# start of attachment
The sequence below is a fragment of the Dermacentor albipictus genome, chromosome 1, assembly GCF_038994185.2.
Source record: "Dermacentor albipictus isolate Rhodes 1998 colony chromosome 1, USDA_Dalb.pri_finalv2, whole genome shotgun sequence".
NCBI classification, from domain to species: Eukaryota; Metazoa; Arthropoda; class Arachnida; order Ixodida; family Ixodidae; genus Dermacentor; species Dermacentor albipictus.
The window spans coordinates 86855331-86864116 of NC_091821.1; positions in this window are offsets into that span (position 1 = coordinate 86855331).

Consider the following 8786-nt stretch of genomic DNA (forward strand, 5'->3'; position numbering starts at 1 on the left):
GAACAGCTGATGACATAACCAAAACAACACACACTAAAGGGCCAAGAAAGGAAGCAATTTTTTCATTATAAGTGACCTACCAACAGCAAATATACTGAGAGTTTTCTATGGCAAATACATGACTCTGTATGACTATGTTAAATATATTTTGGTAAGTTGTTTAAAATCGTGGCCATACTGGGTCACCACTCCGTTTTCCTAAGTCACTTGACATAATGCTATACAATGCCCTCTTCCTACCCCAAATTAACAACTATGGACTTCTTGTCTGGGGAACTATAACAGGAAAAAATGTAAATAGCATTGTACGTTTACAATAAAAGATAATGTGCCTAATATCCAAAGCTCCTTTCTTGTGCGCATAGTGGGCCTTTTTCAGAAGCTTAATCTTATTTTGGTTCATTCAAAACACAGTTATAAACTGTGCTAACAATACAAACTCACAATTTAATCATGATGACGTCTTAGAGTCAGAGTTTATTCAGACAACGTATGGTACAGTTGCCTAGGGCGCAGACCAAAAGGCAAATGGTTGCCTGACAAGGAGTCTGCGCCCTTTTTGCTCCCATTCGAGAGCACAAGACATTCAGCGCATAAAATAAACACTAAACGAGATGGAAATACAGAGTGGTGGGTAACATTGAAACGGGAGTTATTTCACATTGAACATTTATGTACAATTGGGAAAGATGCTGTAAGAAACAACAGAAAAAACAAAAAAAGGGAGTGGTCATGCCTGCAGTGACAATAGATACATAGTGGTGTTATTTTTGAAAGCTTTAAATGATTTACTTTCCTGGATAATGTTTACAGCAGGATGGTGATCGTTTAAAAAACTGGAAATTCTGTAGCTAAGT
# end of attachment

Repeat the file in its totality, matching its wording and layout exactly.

The sequence below is a fragment of the Dermacentor albipictus genome, chromosome 1, assembly GCF_038994185.2.
Source record: "Dermacentor albipictus isolate Rhodes 1998 colony chromosome 1, USDA_Dalb.pri_finalv2, whole genome shotgun sequence".
NCBI classification, from domain to species: Eukaryota; Metazoa; Arthropoda; class Arachnida; order Ixodida; family Ixodidae; genus Dermacentor; species Dermacentor albipictus.
The window spans coordinates 86855331-86864116 of NC_091821.1; positions in this window are offsets into that span (position 1 = coordinate 86855331).

Consider the following 8786-nt stretch of genomic DNA (forward strand, 5'->3'; position numbering starts at 1 on the left):
GAACAGCTGATGACATAACCAAAACAACACACACTAAAGGGCCAAGAAAGGAAGCAATTTTTTCATTATAAGTGACCTACCAACAGCAAATATACTGAGAGTTTTCTATGGCAAATACATGACTCTGTATGACTATGTTAAATATATTTTGGTAAGTTGTTTAAAATCGTGGCCATACTGGGTCACCACTCCGTTTTCCTAAGTCACTTGACATAATGCTATACAATGCCCTCTTCCTACCCCAAATTAACAACTATGGACTTCTTGTCTGGGGAACTATAACAGGAAAAAATGTAAATAGCATTGTACGTTTACAATAAAAGATAATGTGCCTAATATCCAAAGCTCCTTTCTTGTGCGCATAGTGGGCCTTTTTCAGAAGCTTAATCTTATTTTGGTTCATTCAAAACACAGTTATAAACTGTGCTAACAATACAAACTCACAATTTAATCATGATGACGTCTTAGAGTCAGAGTTTATTCAGACAACGTATGGTACAGTTGCCTAGGGCGCAGACCAAAAGGCAAATGGTTGCCTGACAAGGAGTCTGCGCCCTTTTTGCTCCCATTCGAGAGCACAAGACATTCAGCGCATAAAATAAACACTAAACGAGATGGAAATACAGAGTGGTGGGTAACATTGAAACGGGAGTTATTTCACATTGAACATTTATGTACAATTGGGAAAGATGCTGTAAGAAACAACAGAAAAAACAAAAAAAGGGAGTGGTCATGCCTGCAGTGACAATAGATACATAGTGGTGTTATTTTTGAAAGCTTTAAATGATTTACTTTCCTGGATAATGTTTACAGCAGGATGGTGATCGTTTAAAAAACTGGAAATTCTGTAGCTAAGT